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Before stating my question, let me recall some preliminaries in rings (especially noncommutative).

Recall that for a noncommutative ring $R$, $‎\textbf{B}‎(R)=\{e\in Z(R): e^2=e\}$.

$\textbf{Definition:}$ Let $R$ and $S$ be two noncommutative rings. A ring homomorphism $\Phi: R\rightarrow S$ is called a $\textbf{conformal}$ map, if $\Phi(\textbf{B}‎(R))\subseteq \textbf{B}‎(S)$. Also, if $\Phi$ is an epimorphism and $\Phi(\textbf{B}‎(R))=\textbf{B}‎(S)$, then $\Phi$ is called a conformal epimorphism.

I should emphasize that if $\Phi$ is an epimorphism, then $\Phi$ is a conformal homomorphism. Now, here is my question:


$\textbf{Question:}$ Can someone help me to find a conformal homomorphism which is an epimorphism but is not a conformal epimorphism?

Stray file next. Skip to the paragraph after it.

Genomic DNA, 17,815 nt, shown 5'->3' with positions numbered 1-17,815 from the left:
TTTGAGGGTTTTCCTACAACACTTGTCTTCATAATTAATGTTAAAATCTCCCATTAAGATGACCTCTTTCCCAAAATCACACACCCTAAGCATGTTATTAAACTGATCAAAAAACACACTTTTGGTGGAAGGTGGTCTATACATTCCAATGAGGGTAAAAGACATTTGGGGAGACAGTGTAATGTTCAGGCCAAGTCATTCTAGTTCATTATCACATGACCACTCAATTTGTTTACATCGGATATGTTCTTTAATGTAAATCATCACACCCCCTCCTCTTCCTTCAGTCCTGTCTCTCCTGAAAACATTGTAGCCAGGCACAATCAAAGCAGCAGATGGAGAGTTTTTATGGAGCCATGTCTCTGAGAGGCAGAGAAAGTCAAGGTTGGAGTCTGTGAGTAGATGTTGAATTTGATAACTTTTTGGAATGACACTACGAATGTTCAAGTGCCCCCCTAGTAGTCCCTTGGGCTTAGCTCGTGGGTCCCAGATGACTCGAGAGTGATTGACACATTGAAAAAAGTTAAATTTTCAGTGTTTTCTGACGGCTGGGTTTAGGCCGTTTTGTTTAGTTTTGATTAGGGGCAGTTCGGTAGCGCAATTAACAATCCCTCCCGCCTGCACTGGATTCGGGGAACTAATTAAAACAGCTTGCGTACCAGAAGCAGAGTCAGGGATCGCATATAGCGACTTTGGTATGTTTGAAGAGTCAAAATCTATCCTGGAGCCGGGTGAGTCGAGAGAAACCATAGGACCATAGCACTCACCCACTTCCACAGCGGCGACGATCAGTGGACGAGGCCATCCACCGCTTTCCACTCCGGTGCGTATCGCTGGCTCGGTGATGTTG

Many thanks for your notice.

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  • $\begingroup$ Could you do the inclusion of $M_n(\mathbb{Z})$ into $M_n(\mathbb{R})$, just out of curiosity? $\endgroup$
    – Matt
    Oct 7, 2018 at 7:43
  • $\begingroup$ Just extend the image ring $S$ to a larger ring. $\endgroup$
    – Wuestenfux
    Oct 7, 2018 at 7:44
  • $\begingroup$ @ Matt abd @Wuestenfux, I have edited the mean problem. I am so sorry for forgeting to emphasize that this map should be epic. $\endgroup$ Oct 7, 2018 at 10:17

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All you need is an $R$ deficient in idempotents such that $S$ has more idempotents. So, $\mathbb Z\twoheadrightarrow \mathbb Z/6\mathbb Z$ works.

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